The Santa Rosa County Crime Stoppers program is getting credit for “coordinating and facilitating” a big reward for the person whose tip helped bring an end to Billy Boyette’s murderous crime spree.

But an interesting bit of information being left out of the news releases is that none of the estimated $16,000 reward will come from Crime Stoppers.

That’s because the organization doesn’t hand out money to tipsters who call 911 rather than contact Crime Stoppers directly.

For a Crime Stoppers reward to be collected, a tip “does have to come through one of the three methods of contact: phone, web and mobile tips,” said Nicole Wagner, the coordinator for Emerald Coast Crime Stoppers, which operates in Okaloosa and Walton counties.

“The whole point is to protect that tipster’s identity,” Wagner said.

Rich Aloy, the Santa Rosa County Sheriff’s Office law enforcement coordinator for that county’s Crime Stoppers program, sent out a news release Tuesday on behalf of the county’s Crime Stoppers board of directors.

“We wanted to share our progress in the payment of a reward which is due to the 911 caller which located Billy Boyette,” the release said.

The release said Crime Stoppers was “actively coordinating and facilitating the large payment of up to $16,000 of the total reward.”

What the release did not explain is why the full $21,000 reward offered for tips leading to Boyette’s capture was not being paid to the person who notified authorities that the murder suspect was in Georgia.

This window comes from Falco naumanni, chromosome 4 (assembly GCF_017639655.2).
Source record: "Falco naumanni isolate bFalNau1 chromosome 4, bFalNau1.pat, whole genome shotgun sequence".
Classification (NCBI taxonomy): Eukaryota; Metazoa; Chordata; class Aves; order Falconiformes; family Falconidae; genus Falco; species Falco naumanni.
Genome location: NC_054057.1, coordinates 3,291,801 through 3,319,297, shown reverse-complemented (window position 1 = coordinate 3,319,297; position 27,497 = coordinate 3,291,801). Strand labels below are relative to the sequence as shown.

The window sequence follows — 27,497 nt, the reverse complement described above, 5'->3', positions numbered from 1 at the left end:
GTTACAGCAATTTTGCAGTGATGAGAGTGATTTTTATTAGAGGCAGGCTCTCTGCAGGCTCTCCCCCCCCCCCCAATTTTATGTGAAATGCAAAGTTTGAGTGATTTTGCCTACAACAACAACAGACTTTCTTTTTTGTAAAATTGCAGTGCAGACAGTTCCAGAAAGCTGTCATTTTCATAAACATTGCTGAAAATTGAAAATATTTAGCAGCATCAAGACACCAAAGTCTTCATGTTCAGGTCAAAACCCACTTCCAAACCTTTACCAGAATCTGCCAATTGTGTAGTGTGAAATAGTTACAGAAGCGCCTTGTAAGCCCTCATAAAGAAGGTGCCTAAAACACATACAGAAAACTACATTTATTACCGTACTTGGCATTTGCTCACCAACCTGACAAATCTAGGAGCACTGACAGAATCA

It did say “a portion of the reward is not legally available due to the manner in which the call was received.”

Aloy did not respond to an inquiry Tuesday about the unavailable reward funds. On Wednesday, Sheriff’s Office Capt. Scott Haines sent an email that said Aloy, the only person who could answer questions about the Santa Rosa County Crime Stoppers program, was out of town until next week.

“SRCCS is an independent 501c3 organization, separate from the Sheriff’s Office,” Haynes said in the email. “I am not at liberty to speak about the way their program is governed or how rewards are given.”

Haynes also declined to provide names and contact information for Santa Rosa Crime Stoppers board members. A telephone call to the agency was not returned.

Also on Wednesday, Florida Department of Law Enforcement official Jessica Cary sent out an email announcing that FDLE was “working to secure FDLE’s $10,000 portion of the reward for the individual who called 911."

Asked about the unavailable reward funds, Cary said she could “only speak for FDLE’s portion.”

The U.S. Marshals Service pledged "up to $5,000" to the reward fund, according to Dominic Guadagnoli, a spokesman for the Marshals Service in Pensacola.

The amount of the award must be approved at the federal level, and it is not clear when that might happen, Guadagnoli said.

Santa Rosa County Crime Stoppers offered $3,000 to the reward fund and a second Crime Stoppers organization, Gulf Coast Crime Stoppers out of Pensacola, offered another $2,000 for Boyette’s capture, reports said. An anonymous donor chipped in $1,000 more.

Neither of the Crime Stoppers rewards offered were to be provided in the Boyette case.